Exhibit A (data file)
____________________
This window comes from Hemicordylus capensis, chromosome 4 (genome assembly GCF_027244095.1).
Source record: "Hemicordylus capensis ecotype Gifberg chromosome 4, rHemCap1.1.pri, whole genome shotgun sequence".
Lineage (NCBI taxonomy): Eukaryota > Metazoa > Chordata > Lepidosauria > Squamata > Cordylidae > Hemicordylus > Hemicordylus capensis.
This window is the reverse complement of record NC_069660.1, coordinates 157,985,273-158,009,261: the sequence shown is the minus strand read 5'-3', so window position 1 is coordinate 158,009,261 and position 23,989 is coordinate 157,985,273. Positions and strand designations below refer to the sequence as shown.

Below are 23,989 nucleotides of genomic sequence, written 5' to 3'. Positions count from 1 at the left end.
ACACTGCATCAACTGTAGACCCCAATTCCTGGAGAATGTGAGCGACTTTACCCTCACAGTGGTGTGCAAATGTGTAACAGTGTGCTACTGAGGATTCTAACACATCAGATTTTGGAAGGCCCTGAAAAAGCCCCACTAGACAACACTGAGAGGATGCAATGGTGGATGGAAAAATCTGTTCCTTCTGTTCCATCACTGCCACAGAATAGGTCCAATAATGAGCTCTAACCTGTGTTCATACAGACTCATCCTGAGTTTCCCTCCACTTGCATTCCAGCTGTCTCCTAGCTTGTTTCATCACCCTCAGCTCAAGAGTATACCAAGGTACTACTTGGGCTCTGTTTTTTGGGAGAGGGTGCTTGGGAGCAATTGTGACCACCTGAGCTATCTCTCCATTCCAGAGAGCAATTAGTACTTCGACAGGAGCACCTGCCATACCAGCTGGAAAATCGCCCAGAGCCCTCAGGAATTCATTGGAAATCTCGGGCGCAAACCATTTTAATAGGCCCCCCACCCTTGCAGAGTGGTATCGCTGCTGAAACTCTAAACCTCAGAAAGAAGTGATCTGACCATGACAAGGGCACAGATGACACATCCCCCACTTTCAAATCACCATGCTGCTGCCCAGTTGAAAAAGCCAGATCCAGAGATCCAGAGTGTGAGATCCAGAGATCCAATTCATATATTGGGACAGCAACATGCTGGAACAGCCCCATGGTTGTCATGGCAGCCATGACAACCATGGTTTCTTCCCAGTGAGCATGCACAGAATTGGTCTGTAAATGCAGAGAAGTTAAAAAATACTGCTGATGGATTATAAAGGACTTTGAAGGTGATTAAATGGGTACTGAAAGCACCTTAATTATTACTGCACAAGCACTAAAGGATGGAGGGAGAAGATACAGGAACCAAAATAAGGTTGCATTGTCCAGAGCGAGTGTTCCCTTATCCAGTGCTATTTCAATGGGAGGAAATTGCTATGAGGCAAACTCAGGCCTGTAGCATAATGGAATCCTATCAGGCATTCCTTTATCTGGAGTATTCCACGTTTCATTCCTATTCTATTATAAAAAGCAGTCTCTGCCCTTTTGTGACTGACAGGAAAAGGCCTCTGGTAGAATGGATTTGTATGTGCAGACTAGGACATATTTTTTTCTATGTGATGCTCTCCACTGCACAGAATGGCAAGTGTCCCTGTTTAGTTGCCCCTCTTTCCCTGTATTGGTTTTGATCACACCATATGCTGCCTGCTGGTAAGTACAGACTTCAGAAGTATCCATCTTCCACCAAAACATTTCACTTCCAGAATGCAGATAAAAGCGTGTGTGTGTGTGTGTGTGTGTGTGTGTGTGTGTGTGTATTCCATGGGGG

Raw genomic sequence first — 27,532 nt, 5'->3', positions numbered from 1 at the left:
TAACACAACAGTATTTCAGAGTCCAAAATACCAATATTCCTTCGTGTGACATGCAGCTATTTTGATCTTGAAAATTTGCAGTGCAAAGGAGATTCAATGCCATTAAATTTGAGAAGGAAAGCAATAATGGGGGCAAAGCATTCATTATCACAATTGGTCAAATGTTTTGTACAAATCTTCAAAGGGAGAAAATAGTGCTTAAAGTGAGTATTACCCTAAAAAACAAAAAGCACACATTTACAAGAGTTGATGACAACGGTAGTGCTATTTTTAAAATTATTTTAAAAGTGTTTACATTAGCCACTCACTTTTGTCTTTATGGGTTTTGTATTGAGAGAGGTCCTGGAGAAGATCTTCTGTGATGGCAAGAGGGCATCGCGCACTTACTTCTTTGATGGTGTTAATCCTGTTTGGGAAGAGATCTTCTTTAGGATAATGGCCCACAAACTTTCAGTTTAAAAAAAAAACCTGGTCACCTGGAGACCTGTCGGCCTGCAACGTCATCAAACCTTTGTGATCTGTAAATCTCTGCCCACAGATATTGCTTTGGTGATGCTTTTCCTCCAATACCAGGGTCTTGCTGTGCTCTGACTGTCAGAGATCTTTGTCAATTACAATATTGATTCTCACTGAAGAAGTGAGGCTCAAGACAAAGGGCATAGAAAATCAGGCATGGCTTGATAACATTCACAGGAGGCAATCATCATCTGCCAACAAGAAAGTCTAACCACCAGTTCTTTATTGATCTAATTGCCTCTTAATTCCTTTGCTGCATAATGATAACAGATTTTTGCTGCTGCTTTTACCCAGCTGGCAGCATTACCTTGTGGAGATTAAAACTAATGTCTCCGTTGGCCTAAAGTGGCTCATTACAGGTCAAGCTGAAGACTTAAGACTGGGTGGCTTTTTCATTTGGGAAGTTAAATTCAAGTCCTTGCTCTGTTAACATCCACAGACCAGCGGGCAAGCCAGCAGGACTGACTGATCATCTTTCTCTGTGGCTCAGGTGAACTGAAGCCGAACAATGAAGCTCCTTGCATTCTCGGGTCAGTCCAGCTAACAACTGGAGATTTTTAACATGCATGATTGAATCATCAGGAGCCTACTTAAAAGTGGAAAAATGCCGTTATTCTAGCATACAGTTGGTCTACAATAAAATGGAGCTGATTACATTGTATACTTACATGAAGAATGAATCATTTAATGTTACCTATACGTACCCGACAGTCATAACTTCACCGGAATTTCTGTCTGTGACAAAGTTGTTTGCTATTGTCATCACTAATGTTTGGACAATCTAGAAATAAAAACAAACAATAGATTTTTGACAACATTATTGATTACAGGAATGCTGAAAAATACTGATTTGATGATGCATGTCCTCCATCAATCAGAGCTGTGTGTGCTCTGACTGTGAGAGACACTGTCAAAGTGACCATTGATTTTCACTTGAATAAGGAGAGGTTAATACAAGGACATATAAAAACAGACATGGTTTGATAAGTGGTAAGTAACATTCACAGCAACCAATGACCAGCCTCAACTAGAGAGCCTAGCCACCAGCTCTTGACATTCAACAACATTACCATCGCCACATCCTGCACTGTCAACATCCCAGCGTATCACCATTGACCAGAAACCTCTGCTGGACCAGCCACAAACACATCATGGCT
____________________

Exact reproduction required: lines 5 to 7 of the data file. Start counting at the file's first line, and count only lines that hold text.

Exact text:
Below are 23,989 nucleotides of genomic sequence, written 5' to 3'. Positions count from 1 at the left end.
ACACTGCATCAACTGTAGACCCCAATTCCTGGAGAATGTGAGCGACTTTACCCTCACAGTGGTGTGCAAATGTGTAACAGTGTGCTACTGAGGATTCTAACACATCAGATTTTGGAAGGCCCTGAAAAAGCCCCACTAGACAACACTGAGAGGATGCAATGGTGGATGGAAAAATCTGTTCCTTCTGTTCCATCACTGCCACAGAATAGGTCCAATAATGAGCTCTAACCTGTGTTCATACAGACTCATCCTGAGTTTCCCTCCACTTGCATTCCAGCTGTCTCCTAGCTTGTTTCATCACCCTCAGCTCAAGAGTATACCAAGGTACTACTTGGGCTCTGTTTTTTGGGAGAGGGTGCTTGGGAGCAATTGTGACCACCTGAGCTATCTCTCCATTCCAGAGAGCAATTAGTACTTCGACAGGAGCACCTGCCATACCAGCTGGAAAATCGCCCAGAGCCCTCAGGAATTCATTGGAAATCTCGGGCGCAAACCATTTTAATAGGCCCCCCACCCTTGCAGAGTGGTATCGCTGCTGAAACTCTAAACCTCAGAAAGAAGTGATCTGACCATGACAAGGGCACAGATGACACATCCCCCACTTTCAAATCACCATGCTGCTGCCCAGTTGAAAAAGCCAGATCCAGAGATCCAGAGTGTGAGATCCAGAGATCCAATTCATATATTGGGACAGCAACATGCTGGAACAGCCCCATGGTTGTCATGGCAGCCATGACAACCATGGTTTCTTCCCAGTGAGCATGCACAGAATTGGTCTGTAAATGCAGAGAAGTTAAAAAATACTGCTGATGGATTATAAAGGACTTTGAAGGTGATTAAATGGGTACTGAAAGCACCTTAATTATTACTGCACAAGCACTAAAGGATGGAGGGAGAAGATACAGGAACCAAAATAAGGTTGCATTGTCCAGAGCGAGTGTTCCCTTATCCAGTGCTATTTCAATGGGAGGAAATTGCTATGAGGCAAACTCAGGCCTGTAGCATAATGGAATCCTATCAGGCATTCCTTTATCTGGAGTATTCCACGTTTCATTCCTATTCTATTATAAAAAGCAGTCTCTGCCCTTTTGTGACTGACAGGAAAAGGCCTCTGGTAGAATGGATTTGTATGTGCAGACTAGGACATATTTTTTTCTATGTGATGCTCTCCACTGCACAGAATGGCAAGTGTCCCTGTTTAGTTGCCCCTCTTTCCCTGTATTGGTTTTGATCACACCATATGCTGCCTGCTGGTAAGTACAGACTTCAGAAGTATCCATCTTCCACCAAAACATTTCACTTCCAGAATGCAGATAAAAGCGTGTGTGTGTGTGTGTGTGTGTGTGTGTGTGTGTGTGTATTCCATGGGGG

Raw genomic sequence first — 27,532 nt, 5'->3', positions numbered from 1 at the left: